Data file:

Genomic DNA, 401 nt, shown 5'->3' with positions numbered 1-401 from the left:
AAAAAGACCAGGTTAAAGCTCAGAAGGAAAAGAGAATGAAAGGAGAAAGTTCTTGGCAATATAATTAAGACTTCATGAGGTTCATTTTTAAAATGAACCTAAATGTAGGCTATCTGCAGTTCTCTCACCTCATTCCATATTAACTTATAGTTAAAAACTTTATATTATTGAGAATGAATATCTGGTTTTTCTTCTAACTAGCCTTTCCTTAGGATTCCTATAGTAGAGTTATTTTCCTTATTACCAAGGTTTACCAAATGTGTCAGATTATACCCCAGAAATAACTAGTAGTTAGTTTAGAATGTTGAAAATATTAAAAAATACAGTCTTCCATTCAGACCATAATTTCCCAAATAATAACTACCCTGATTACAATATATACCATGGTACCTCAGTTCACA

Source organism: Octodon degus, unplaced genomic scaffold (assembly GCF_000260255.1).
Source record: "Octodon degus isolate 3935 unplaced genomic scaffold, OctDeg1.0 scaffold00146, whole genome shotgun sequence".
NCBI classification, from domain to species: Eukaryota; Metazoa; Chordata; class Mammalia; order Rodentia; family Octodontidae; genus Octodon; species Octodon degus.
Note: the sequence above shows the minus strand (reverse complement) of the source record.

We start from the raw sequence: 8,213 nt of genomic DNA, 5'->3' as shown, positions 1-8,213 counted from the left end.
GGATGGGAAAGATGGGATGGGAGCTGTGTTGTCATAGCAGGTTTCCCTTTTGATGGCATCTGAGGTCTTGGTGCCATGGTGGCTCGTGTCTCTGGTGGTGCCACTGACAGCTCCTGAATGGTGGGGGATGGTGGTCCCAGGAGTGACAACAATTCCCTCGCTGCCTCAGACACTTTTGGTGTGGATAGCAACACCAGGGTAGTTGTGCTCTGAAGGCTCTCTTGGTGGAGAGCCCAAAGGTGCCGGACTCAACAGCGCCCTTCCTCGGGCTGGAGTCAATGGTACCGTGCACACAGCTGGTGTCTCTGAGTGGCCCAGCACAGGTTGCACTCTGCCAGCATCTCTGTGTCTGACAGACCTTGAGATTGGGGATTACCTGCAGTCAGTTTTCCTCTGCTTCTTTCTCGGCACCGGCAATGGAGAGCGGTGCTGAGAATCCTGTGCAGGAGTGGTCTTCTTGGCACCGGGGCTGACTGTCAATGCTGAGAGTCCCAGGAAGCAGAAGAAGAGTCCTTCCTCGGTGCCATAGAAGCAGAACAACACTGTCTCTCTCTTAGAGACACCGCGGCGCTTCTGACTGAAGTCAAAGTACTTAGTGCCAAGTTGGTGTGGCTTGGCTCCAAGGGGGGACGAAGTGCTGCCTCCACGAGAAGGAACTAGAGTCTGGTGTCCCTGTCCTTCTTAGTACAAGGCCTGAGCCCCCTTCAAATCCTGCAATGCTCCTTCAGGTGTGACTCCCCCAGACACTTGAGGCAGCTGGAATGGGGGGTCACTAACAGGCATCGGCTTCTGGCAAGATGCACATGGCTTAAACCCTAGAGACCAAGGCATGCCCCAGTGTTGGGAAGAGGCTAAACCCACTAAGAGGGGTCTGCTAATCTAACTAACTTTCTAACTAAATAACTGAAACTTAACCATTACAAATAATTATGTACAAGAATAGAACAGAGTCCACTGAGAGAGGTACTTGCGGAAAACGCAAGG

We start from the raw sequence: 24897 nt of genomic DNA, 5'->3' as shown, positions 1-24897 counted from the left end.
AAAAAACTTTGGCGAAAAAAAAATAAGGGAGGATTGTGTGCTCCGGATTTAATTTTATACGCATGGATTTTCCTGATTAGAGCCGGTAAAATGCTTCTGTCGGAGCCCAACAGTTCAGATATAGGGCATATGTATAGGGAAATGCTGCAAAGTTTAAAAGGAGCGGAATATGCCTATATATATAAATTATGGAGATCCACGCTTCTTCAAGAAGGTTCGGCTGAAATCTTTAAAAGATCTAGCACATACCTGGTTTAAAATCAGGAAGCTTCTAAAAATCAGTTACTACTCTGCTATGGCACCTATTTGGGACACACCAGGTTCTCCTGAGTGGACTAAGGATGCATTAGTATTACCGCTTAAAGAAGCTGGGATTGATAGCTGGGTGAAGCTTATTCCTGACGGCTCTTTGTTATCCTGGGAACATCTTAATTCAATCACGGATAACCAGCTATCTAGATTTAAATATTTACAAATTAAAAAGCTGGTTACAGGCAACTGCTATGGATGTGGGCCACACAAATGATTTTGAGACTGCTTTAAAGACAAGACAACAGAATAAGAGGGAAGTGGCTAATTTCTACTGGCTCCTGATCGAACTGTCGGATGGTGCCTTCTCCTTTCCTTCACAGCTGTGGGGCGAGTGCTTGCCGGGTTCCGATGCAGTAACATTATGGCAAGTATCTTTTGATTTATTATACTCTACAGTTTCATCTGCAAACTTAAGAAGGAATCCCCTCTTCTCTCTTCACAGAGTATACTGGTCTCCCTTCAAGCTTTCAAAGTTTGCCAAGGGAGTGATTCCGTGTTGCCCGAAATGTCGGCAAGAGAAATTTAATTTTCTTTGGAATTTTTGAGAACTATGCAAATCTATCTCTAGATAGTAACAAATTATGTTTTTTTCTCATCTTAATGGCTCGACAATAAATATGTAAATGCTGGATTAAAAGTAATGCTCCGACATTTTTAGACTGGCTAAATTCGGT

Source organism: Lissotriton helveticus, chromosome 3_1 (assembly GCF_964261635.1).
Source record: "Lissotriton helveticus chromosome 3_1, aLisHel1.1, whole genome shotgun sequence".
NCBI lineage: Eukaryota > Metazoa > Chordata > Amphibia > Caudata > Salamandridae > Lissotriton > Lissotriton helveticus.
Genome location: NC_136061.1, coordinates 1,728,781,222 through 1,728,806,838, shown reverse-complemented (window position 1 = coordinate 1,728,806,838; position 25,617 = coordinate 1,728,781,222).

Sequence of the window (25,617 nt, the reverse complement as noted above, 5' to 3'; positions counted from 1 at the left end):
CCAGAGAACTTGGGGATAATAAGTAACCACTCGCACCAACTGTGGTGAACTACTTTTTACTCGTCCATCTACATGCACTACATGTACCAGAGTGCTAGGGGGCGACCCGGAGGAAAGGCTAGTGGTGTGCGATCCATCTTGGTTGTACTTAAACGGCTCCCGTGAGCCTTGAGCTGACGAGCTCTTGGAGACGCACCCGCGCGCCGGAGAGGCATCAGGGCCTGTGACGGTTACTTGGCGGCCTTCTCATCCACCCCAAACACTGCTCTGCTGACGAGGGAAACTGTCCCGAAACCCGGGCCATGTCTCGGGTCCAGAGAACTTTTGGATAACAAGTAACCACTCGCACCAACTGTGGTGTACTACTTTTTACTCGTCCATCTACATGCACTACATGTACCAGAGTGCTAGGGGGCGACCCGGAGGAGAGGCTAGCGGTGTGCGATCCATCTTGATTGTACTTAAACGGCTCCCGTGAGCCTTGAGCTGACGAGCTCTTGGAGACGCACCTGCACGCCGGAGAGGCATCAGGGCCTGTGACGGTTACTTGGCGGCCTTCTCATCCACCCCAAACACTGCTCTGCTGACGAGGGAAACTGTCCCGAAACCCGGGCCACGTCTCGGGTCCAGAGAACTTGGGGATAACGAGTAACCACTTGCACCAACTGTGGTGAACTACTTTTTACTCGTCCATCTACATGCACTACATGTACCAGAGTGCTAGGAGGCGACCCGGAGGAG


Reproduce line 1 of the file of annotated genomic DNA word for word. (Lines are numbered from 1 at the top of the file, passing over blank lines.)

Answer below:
Genomic DNA, 401 nt, shown 5'->3' with positions numbered 1-401 from the left: